Legal tender : love and legitimacy in the East German cultural imagination / John Griffith Urang.
By: Urang, John Griffith.Material type: TextSeries: JSTOR eBooks.Signale (Ithaca, N.Y.): Publisher: Ithaca, N.Y. : Cornell University Press : Cornell University Library, 2010Description: 1 online resource (x, 224 pages) : illustrations.Content type: text Media type: computer Carrier type: online resourceISBN: 9780801460067; 0801460069.Subject(s): Romance fiction, German -- Germany (East) -- History and criticism | German fiction -- Germany (East) -- History and criticism | Romance films -- Germany (East) -- History | Love in literature | Love in motion pictures | Love -- Social aspects -- Germany (East)Additional physical formats: Print version:: Legal tender.DDC classification: 843 Online resources: Click here to view this ebook.
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|Electronic Book||UT Tyler Online Online||PT3723.5.L6 U73 2010b (Browse shelf)||https://ezproxy.uttyler.edu/login?url=https://www.jstor.org/stable/10.7591/j.ctt7zdrs||Available||ocn663901477|
Includes bibliographical references and index.
Introduction : Eros and exchange -- Wares of love : socialist romance and the commodity -- Love, labor, loss : modes of romance in the East German novel of arrival -- Corrective affinities : love, class, and the propagation of socialism -- W(h)ither Eros? : gender trouble in the GDR, 1975/1989 -- Eye contact : surveillance, perversion, and the last days of the GDR -- Coda : a chameleon wedding.
Print version record.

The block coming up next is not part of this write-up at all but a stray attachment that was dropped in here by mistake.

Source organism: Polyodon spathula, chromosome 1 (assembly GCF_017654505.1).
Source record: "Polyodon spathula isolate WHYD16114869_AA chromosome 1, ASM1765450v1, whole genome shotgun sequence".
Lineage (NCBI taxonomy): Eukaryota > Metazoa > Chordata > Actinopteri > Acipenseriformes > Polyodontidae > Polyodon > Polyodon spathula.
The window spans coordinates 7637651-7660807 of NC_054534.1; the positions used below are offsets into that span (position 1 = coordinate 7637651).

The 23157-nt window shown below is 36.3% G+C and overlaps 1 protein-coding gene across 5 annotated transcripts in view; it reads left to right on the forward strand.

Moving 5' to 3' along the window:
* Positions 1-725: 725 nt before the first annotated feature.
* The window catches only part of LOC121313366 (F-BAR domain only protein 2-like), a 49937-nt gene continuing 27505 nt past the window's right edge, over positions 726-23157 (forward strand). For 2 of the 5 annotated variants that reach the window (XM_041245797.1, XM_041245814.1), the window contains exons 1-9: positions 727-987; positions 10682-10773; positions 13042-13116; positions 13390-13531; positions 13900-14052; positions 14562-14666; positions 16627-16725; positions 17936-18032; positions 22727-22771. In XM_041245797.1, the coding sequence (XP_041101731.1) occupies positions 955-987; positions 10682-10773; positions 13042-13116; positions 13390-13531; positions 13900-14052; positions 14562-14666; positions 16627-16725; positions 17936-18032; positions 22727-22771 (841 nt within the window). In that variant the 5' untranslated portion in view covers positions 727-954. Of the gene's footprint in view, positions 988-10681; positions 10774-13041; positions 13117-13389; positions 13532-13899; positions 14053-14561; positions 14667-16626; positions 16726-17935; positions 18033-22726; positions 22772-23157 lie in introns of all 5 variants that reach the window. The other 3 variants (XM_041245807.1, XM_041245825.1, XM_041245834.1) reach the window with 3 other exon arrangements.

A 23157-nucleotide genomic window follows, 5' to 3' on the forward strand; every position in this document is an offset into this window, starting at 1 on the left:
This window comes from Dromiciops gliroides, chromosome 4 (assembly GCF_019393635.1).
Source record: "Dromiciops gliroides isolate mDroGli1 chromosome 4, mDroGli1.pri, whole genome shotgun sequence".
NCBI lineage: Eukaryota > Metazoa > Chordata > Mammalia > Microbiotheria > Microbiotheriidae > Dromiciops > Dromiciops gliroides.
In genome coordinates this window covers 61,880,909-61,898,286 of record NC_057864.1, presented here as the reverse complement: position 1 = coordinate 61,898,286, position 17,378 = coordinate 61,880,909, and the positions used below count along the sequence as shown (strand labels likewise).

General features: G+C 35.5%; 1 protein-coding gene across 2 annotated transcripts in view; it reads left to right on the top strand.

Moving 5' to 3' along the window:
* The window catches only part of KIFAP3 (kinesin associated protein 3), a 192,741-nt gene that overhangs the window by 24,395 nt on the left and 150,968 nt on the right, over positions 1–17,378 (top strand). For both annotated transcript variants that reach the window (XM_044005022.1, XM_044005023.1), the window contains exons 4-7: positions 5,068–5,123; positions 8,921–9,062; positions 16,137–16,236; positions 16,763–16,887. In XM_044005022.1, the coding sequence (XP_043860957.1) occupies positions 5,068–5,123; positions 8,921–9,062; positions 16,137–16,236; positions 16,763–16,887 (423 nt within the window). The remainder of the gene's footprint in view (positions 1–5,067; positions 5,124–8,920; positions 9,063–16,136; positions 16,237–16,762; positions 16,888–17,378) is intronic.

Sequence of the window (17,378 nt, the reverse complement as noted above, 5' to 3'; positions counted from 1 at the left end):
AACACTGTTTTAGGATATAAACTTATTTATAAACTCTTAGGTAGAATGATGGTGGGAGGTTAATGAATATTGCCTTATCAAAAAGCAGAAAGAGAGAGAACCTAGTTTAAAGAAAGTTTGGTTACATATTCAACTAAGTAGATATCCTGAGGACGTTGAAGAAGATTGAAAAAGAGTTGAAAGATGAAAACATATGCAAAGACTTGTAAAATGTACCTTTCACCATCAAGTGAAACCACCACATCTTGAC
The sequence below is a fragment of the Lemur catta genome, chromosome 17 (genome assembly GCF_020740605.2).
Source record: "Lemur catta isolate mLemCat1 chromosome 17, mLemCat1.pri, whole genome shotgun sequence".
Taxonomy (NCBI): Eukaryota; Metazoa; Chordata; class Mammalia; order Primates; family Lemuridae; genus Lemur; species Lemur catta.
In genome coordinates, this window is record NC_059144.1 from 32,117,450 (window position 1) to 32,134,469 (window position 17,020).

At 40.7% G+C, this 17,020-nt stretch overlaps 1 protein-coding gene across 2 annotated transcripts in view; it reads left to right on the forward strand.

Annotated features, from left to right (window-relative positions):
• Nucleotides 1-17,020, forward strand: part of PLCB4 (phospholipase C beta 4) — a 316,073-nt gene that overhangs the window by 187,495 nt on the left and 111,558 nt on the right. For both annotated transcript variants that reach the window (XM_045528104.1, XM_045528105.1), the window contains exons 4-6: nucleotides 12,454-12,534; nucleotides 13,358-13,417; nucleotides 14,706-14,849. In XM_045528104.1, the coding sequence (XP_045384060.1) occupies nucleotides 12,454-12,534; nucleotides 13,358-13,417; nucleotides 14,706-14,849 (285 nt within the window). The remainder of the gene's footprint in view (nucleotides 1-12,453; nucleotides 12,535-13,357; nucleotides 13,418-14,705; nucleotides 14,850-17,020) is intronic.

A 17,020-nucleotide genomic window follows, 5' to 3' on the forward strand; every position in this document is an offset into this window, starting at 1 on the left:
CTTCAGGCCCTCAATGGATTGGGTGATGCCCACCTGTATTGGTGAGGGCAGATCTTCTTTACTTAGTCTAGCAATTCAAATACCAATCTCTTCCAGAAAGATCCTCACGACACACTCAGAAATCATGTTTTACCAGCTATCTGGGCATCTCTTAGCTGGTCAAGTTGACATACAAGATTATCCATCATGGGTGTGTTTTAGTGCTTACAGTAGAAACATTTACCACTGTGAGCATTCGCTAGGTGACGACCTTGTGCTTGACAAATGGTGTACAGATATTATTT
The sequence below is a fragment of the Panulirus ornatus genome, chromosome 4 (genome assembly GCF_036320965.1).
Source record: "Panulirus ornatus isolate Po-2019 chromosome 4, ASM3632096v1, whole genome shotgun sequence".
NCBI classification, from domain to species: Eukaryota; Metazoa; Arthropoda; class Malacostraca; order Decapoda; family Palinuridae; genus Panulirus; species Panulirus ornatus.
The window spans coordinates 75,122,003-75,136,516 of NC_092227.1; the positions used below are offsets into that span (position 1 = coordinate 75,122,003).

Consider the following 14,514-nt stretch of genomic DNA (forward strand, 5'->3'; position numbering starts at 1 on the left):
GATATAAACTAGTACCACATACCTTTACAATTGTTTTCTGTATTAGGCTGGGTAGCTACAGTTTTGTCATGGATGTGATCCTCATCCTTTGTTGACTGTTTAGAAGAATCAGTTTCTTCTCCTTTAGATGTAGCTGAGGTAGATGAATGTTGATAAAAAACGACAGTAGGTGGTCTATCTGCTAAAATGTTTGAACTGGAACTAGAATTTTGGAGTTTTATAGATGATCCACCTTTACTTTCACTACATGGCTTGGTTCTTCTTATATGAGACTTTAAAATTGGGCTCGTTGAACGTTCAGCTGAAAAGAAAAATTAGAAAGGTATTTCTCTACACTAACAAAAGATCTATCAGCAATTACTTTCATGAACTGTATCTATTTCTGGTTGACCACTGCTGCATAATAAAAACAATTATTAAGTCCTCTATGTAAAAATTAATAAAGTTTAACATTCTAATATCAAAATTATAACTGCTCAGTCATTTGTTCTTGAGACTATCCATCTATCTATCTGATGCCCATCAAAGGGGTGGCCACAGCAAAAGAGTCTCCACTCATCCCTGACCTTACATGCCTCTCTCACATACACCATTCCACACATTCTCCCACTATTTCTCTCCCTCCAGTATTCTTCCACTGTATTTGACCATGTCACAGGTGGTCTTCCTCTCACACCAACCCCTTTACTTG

At first glance, romance seems an improbable angle from which to write a cultural history of the German Democratic Republic. By most accounts the GDR was among the most dour and disciplined of socialist states, so devoted to the rigors of Stalinist aesthetics that the notion of an East German romantic comedy was more likely to generate punch lines than lines at the box office. But in fact, as John Urang shows in Legal Tender, love was freighted as a privileged site for the negotiation and reorganization of a surprising array of issues in East German public culture between 1949 and 1989. Through close readings of a diverse selection of films and novels from the former GDR, Urang offers an eye-opening account of the ideological stakes of love stories in East German culture. Throughout its forty-year existence the East German state was plagued with an ongoing problem of legitimacy. The love story's unique and unpredictable mix of stabilizing and subversive effects gave it a peculiar status in the cultural sphere. Urang shows how love stories could mediate the problem of social stratification, providing a language with which to discuss the experience of class antagonism without undermining the Party's legitimacy. But for the Party there was danger in borrowing legitimacy from the romantic plot: the love story's destabilizing influences of desire and drive could just as easily disrupt as reconcile. A unique contribution to German studies, Legal Tender offers remarkable insights into the uses and capacities of romance in modern Western culture.